If you ask any writer about the process of connecting with their agent (or publisher), the majority will say the most difficult part was querying. Not only the actual process of sending out the letters/emails, but formulating the query itself. In fact, I’ve heard more than a few authors say writing their query took them almost as long as drafting their book!
Some people have the talent of being able to summarize their book in a few sentences. But for those who don’t, I wanted to provide a resource so writers could learn what works, and what doesn’t, in a query.
With that in mind, I’m pleased to share today’s successful query from Caitlin Sinead. This great query connected her with her agent, Andrea Somberg at Harvey Klinger, Inc.
Even as a senior in college, Quinn is not so good at understanding the difference between bacteria and viruses or explaining to smitten men that she’d really just prefer a dash of random hookups.
Quinn is good at other things. Like drinking wine in the Virginia college town’s civil war graveyard and crafting plucky modern dance routines. But these skills aren’t exactly useful when she wakes up one morning with purple eyes.
They don’t hurt. In fact, the condition seems to spur speedy healing. After a religious group attacks her—the eyes are evil, obviously—her bloody coughs and broken arms become mere memories within hours. However, as more students’ eyes shift to purple, the violence increases. It becomes painfully clear that the healing disease can’t save you from a five-story fall. Or decapitation.
Thing is, the religious group isn’t responsible for the rash of killings. A small town plus an unknown serial killer is bad, but it gets worse when a quarantine is added to the equation. Once there is no escape, Quinn realizes she can’t rely on “smarter people” to save her and her friends.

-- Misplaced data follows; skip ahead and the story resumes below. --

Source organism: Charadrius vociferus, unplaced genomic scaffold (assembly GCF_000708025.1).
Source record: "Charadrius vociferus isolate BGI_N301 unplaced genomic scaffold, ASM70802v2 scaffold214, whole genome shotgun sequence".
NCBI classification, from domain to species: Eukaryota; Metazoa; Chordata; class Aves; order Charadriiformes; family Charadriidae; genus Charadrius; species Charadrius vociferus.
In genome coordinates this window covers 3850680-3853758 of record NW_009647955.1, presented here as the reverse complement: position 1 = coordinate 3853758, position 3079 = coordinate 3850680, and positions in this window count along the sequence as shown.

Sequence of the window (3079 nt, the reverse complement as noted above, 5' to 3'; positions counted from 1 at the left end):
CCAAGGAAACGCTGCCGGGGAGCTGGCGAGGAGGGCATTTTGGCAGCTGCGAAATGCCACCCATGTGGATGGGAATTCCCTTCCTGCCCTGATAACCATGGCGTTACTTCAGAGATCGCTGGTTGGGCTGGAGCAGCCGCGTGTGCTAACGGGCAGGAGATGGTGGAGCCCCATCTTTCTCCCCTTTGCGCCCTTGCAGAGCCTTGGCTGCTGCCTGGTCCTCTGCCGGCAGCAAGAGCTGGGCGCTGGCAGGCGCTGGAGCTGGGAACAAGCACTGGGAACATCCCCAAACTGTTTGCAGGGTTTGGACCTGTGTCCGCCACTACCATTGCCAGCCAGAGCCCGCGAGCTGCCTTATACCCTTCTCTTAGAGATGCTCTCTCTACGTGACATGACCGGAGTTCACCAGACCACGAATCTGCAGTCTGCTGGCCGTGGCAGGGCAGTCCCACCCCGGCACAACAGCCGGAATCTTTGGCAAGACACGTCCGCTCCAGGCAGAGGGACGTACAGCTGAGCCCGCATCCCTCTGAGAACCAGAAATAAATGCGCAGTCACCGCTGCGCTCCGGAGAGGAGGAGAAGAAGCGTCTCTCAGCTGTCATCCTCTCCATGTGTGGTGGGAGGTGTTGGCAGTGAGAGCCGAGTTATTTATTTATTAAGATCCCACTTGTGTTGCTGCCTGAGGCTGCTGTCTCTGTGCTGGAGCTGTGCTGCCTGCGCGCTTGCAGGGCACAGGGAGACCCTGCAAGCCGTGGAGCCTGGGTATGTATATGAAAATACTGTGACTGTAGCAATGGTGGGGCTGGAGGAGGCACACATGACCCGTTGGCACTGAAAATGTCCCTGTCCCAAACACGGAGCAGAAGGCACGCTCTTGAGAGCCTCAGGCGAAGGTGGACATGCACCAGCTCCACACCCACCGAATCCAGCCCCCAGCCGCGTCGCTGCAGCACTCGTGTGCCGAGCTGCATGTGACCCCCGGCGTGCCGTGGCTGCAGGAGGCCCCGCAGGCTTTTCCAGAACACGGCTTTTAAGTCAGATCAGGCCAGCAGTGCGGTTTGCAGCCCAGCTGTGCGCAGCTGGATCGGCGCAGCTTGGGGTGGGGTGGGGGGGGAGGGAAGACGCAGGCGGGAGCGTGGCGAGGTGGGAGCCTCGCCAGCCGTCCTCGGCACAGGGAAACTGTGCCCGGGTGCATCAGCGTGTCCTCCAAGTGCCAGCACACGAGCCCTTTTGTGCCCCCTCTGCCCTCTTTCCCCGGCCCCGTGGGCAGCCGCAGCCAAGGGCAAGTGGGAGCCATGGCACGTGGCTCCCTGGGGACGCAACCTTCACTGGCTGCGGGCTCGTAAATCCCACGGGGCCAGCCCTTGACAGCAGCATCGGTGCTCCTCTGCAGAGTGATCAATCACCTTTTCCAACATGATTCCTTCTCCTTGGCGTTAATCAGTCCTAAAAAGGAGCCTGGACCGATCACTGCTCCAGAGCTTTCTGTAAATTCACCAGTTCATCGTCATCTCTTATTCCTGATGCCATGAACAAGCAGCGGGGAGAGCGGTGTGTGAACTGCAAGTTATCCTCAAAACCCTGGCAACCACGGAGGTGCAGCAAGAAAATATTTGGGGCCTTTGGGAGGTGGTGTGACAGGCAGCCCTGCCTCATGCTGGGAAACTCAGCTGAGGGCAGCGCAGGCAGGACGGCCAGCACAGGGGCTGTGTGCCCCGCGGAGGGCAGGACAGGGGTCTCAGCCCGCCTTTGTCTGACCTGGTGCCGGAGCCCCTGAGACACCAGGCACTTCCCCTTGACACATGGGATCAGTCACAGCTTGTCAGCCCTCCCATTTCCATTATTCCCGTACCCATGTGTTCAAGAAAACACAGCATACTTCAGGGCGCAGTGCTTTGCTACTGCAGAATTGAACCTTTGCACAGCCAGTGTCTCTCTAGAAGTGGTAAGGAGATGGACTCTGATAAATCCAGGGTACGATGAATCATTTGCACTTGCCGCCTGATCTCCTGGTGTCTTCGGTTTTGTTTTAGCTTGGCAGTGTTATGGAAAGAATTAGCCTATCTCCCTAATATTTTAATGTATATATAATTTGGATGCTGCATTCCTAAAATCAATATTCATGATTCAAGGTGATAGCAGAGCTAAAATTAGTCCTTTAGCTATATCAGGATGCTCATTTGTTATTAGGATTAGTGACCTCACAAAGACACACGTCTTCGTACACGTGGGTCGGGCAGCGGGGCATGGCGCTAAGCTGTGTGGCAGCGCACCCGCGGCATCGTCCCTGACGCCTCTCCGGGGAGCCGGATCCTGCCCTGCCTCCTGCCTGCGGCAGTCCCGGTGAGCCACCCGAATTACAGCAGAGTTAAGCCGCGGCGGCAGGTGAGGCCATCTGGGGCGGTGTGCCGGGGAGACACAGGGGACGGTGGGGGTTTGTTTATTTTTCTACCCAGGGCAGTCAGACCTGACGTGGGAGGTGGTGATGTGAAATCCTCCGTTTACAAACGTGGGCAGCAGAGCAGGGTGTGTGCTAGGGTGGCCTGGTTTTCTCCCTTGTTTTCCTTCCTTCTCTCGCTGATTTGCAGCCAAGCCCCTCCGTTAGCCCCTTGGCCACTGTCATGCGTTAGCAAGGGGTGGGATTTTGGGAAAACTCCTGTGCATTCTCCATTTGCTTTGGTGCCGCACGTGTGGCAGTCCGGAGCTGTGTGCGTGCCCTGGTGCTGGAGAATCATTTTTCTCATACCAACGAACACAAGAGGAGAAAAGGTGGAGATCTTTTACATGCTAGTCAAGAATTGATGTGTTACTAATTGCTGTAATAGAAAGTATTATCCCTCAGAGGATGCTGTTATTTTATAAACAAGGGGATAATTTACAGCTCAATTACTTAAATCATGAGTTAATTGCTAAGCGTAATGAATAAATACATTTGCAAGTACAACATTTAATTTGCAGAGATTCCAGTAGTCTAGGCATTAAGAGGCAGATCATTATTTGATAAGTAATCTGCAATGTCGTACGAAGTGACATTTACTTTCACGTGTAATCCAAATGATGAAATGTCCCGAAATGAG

Fortunately, she has a theory. She just needs proof, which demands that she study scientific terminology and hone her deductive reasoning skills. And she will also have to try to work with the local cops. Even if the young lead detective just so happens to be one of those aforementioned smitten men.
Caitlin’s Query Tidbit:
As for a fun tidbit, I broke a good rule with this query. The first few sentences are just setting things up. It takes a while to get to the hook. That is usually not good, but I took a chance and tried to show off my voice more than the plot. This was based on feedback I got on my first book in which agents said I had a strong voice.
In the end, I got more requests with this query (and obviously an agent!) than with my first query, which starts with a clear, one-line pitch covering the main character, her goal, the stakes, and the antagonist force.
I still think it’s a really good idea to know and generally follow query and writing rules–and if this hadn’t done well, I would have revised it and played it safe–but sometimes a little breaking of the rules still works.